April 30, 2011

Diffuser panels: why you need them and how to make your own

An acoustic diffuser is generally more difficult to design and build, hence more expensive. They are also a little more difficult to integrate into a room. In the average room they are a rarity, but are often seen in high end rooms and recording studios. Do you really need one in your room?

Diffusion vs Absorption

An acoustic absorber simply absorbs sound waves and such a panel can be placed anywhere it is needed to reduce the overall room reverberation and address the most damaging reflections. In many domestic rooms, a point is quickly reached where the room begins to sound dead. Diffusers can be used to address problemmatic reflections without absorbing their energy. Instead, an incident sound wave is dispersed equally in all directions. This has two effects; the first is that a strong first reflection is reduced and the second is that the energy is redirected so that it remains in the room but the sound arrives later and at a lower level, having travelled a longer path. A further benefit is that a small room actually sounds bigger when treated with diffusion, while a room treated only with absorption tends to sound more controlled until it becomes dead.

Placement considerations

Absorbers can be placed anywhere in a room, but diffusers are subject to placement rules.

1. Minimum listening distance

Diffusers become ineffective at close range. The minimum distance depends on the specific panel. Often 1m or more will be required, but where a listening position is close to a wall behind, a low profile diffuser may allow a distance of 0.5m.

2. Diffusers have more impact when the path of relatively early reflections

If sound waves have reflected off multiple boundaries before reaching the panel, their impact will be reduced.

3. Diffusers have a limited effective bandwidth

Based on their geometry, an upper and lower limit is established. One typical example would be a 150mm deep diffuser with an effective bandwidth of 1 - 7 kHz.  One octave below it becomes progressively less effective and below about 500 Hz, sound waves will behave as if reaching a flat wall.

4. Don't overdo it!

There is such a thing as too much diffusion, and it's likely to create imaging confusion!

Types of diffusers

Most diffusers are either 1D or 2D. A common example is the QRD (Quadratic Residue Diffuser). It is popular because it is one of the simplest. A 1D QRD is the very simplest, and works in one direction.

In this example, an RPG unit is shown. Diffusion occurs horizontally. If rotated 90 degrees, it would work vertically.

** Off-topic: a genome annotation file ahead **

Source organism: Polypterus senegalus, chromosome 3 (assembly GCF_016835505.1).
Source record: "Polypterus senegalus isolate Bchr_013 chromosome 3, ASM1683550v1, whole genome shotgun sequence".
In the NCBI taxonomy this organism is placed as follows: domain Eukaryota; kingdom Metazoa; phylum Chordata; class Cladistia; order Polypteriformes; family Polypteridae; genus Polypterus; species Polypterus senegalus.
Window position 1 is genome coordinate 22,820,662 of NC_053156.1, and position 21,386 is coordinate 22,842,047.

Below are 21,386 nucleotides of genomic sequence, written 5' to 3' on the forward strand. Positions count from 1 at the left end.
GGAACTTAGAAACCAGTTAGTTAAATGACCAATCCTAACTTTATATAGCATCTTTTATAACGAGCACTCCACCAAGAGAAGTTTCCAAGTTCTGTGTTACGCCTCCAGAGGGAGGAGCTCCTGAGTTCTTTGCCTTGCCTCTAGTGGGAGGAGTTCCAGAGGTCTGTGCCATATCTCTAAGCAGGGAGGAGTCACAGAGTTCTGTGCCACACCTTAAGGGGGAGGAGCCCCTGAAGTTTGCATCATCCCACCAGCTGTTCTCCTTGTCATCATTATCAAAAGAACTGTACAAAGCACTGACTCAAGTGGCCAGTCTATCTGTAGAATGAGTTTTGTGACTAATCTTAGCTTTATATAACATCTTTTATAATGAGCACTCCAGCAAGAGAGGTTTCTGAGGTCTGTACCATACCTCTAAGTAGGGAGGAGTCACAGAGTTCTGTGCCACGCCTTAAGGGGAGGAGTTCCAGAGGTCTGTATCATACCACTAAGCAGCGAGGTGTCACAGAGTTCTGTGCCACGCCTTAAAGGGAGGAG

A 2D QRD works in both directions.

Quite similar is the Skyline diffuser, which is essentially the same thing without the grid.

Confusion over diffusion!

There are some panels that are confused with diffusers, when in fact they could be best described as scatterers. Panels that feature curves or small pyramids are not true diffusers. Curved panels simply create more specular reflections. They are like a curved mirror, while a true diffuser is more like a matte painted wall.

The unfortunate aspect of this is that panels that aim to look more artistic will tend to compromise their performance. Repeating panels and designs based on equations yield the best results. 

Mixed panels

Some products include absorption as well as diffusion. Real Traps diffusors are filled with rigid fibreglass so that they transition to absorption below their effective diffusion range. This means they add a small amount of bass trapping, so if enough is used, the bass performance will also improve. Other products also aim to absorb over a wider bandwidth.

Do you want to design or build your own?

An acoustic diffuser is an ideal DIY project. They are easy to design. Design your own >

More about Diffusers >


  1. It's good to know how to make the diffuser panel ourselves as the price of buying from some where else.Thanks so much for your detailed explanation.

  2. So from my understanding we can build these from simple products purchased at our local hardware store. Are there any hidden difficulties when it comes to the construction of our homemade diffuser?

  3. Be prepared for it to be tedious. Consider a fast setting glue and consider how you are going to hold them in place. Think about weight and how you will fix the finished panel in place.

  4. Paul, do you know if there are any available on the market like the RPG skyline but not made of the cheap looking polystrene??


  5. I've talked about this with a local manufacturer and hope to bring some to the market.

  6. For some good tested DIY diffuser designs, see


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